It’s March Madness in the media as people are jumping off the rooftops—metaphorically—over the collapse in the sub-prime lending market. The recent housing boom was fueled, in part, by people chasing the American dream of homeownership when they were in no position to do so—and a complicit industry of bankers and brokers who were willing to bend the rules for them. Many are now recognizing that there is a difference between the American Dream and the American Fantasy.
Representing about twenty percent of the mortgage industry, sub-prime lenders offered credit where it was not due. In exchange for higher interest rates, people gould defraud the lender by using “stated income”. People could get homes with little or no money down by piggy-backing loans on top of each other. It was also possible to get a low initial interest rate which would later balloon once the mortgage went adjustable. Some folks, I imagine combined all these tricks and more just to get into the real estate markets.
Bubbles, by their very nature, pop. That’s the sound you’re hearing in today’s housing market.
Newspapers, which have traditionally been boosters for the advertising-friendly Real Estate industry, are going wild with the story. Today’s Los Angeles Times has four, yes four, stories and one editorial on the story…today! The fish in Long Beach have got to wonder if anyone will be able to afford to eat them tonight.
For once I agree with the Times that borrowers who are caught up in the sub-prime mess should not be bailed out by the government. Those who bought homes they could not afford should not be propped up by the government. Otherwise, markets won’t work.
For all of the hullabaloo and market mayhem over the sub-prime crisis and the housing bubble bursting, for most hard-working Americans this correction can be a good thing.
Many people will lose their homes in the coming months and years and the investor class will feel the squeeze of credit tightening across the board—but unless you’re rich enough to be heavily invested in the markets and fail to invest wisely or unwise enough to have entered into a mortgage you cannot pay, you’ll actually be better off once this housing crisis plays out.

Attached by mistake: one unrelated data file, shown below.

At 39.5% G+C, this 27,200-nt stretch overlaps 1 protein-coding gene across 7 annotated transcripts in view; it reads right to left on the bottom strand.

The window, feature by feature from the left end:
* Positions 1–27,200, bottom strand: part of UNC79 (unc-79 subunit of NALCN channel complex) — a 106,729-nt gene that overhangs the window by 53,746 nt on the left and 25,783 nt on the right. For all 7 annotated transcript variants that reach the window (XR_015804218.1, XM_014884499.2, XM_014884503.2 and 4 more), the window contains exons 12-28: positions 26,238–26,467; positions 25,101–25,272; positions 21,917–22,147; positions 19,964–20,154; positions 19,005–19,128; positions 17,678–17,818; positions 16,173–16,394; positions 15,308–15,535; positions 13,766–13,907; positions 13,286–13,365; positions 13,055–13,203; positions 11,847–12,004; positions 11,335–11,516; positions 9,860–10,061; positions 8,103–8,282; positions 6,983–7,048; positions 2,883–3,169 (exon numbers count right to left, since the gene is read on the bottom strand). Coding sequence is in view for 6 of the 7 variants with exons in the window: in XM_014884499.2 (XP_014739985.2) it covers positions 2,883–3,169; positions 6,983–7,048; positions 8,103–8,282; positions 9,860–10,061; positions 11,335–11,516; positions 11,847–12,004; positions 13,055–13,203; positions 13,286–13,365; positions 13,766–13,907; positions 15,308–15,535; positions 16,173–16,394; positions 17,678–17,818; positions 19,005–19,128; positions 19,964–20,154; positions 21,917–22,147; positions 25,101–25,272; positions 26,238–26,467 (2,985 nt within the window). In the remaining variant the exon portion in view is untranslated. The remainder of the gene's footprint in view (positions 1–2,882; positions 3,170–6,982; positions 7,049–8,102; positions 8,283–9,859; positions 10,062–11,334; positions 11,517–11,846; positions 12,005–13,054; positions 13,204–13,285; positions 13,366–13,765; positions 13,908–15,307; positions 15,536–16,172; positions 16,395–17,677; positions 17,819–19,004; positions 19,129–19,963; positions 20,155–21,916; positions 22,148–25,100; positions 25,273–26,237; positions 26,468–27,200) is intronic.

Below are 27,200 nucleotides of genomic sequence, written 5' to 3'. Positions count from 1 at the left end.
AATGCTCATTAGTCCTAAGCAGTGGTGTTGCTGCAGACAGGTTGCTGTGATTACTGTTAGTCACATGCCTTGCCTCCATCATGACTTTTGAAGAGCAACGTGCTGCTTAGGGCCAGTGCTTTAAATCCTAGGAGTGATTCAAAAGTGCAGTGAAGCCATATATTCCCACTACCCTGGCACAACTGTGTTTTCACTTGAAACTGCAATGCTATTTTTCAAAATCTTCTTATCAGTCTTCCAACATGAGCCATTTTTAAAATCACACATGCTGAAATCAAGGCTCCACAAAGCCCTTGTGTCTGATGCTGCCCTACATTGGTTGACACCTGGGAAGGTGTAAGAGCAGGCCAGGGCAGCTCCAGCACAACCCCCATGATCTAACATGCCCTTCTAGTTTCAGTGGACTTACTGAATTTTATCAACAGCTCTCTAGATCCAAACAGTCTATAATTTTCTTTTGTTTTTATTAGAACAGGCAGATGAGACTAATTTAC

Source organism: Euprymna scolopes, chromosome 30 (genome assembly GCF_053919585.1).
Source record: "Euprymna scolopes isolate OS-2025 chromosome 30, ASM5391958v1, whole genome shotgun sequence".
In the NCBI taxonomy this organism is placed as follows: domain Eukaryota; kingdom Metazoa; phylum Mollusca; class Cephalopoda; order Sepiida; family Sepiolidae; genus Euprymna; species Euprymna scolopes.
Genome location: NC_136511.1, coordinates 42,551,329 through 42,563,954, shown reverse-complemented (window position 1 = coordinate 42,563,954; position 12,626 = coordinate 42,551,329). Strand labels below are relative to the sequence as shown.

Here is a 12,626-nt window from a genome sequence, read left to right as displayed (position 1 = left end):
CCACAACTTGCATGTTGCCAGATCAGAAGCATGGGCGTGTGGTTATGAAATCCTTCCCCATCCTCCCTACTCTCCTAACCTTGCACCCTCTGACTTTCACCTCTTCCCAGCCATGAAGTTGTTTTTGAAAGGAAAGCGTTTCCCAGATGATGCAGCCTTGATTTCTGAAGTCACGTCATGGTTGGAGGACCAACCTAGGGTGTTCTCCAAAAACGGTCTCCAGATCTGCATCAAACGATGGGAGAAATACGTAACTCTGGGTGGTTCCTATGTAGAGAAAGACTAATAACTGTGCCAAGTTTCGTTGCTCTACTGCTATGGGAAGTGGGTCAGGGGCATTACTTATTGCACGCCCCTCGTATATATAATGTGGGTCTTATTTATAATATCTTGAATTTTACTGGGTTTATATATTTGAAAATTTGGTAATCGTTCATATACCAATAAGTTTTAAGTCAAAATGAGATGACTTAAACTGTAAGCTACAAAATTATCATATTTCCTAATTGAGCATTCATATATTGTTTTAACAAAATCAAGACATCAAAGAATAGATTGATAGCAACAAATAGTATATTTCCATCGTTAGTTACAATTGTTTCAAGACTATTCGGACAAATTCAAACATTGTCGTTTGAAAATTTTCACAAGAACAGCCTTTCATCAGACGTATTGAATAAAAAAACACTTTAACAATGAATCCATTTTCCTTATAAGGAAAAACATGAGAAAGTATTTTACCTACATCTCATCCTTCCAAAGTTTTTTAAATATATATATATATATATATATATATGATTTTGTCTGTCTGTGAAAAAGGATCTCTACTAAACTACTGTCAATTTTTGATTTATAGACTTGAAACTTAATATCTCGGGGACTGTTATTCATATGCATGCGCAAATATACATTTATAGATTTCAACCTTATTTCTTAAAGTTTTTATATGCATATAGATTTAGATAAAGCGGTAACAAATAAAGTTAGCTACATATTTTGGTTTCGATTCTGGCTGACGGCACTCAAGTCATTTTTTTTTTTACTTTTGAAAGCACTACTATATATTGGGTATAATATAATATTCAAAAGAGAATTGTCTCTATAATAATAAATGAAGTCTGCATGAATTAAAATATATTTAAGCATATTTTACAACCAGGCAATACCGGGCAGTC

A decade ago, I moved to Los Angeles at the nadir of the last housing downturn. One bedroom condos could be bought for less than a hundred grand. I didn’t even consider it, since the cost of a place was roughly equal to the cost of my parents’ house in Texas, and I knew that on my income at the time, I could not afford it.
Real Estate boosters would tell me that I could not afford not to get into the market. Indeed that one-bedroom condo today is selling for three, four or five-hundred thousand dollars.
But who can afford to live here? Apparently, almost no one. Los Angeles’ housing affordability index is among the nation’s lowest. Only 2 percent of homes sold in Los Angeles were considered affordable for the average Angeleno in the latest report.
Rising housing prices—propped up by sub-prime lenders—have made the American Dream out of reach for honest, working class Americans. The boom in housing has led to significant construction, including, for once, an increase in urban density.
When new housing stock comes on-line and the sub-prime shake-down sorts out, the market will have corrected itself—without government intervention—to make homeownership possible for many more Americans. I can’t see how that would be a bad thing.